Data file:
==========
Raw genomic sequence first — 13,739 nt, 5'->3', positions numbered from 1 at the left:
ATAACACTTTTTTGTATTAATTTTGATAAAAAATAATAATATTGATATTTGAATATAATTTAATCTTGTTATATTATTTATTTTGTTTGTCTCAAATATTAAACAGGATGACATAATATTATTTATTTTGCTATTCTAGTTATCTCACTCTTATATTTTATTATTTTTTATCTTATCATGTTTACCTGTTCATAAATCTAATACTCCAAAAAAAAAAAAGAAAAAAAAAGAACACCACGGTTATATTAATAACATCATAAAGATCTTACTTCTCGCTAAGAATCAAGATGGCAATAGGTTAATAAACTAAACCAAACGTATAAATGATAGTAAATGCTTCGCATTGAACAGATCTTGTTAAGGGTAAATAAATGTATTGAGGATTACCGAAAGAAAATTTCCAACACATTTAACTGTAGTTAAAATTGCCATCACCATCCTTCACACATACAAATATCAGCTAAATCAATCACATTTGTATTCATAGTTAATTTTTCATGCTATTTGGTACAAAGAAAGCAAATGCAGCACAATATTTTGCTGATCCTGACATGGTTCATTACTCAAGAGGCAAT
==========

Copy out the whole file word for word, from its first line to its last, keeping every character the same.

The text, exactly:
Raw genomic sequence first — 13,739 nt, 5'->3', positions numbered from 1 at the left:
ATAACACTTTTTTGTATTAATTTTGATAAAAAATAATAATATTGATATTTGAATATAATTTAATCTTGTTATATTATTTATTTTGTTTGTCTCAAATATTAAACAGGATGACATAATATTATTTATTTTGCTATTCTAGTTATCTCACTCTTATATTTTATTATTTTTTATCTTATCATGTTTACCTGTTCATAAATCTAATACTCCAAAAAAAAAAAAGAAAAAAAAAGAACACCACGGTTATATTAATAACATCATAAAGATCTTACTTCTCGCTAAGAATCAAGATGGCAATAGGTTAATAAACTAAACCAAACGTATAAATGATAGTAAATGCTTCGCATTGAACAGATCTTGTTAAGGGTAAATAAATGTATTGAGGATTACCGAAAGAAAATTTCCAACACATTTAACTGTAGTTAAAATTGCCATCACCATCCTTCACACATACAAATATCAGCTAAATCAATCACATTTGTATTCATAGTTAATTTTTCATGCTATTTGGTACAAAGAAAGCAAATGCAGCACAATATTTTGCTGATCCTGACATGGTTCATTACTCAAGAGGCAAT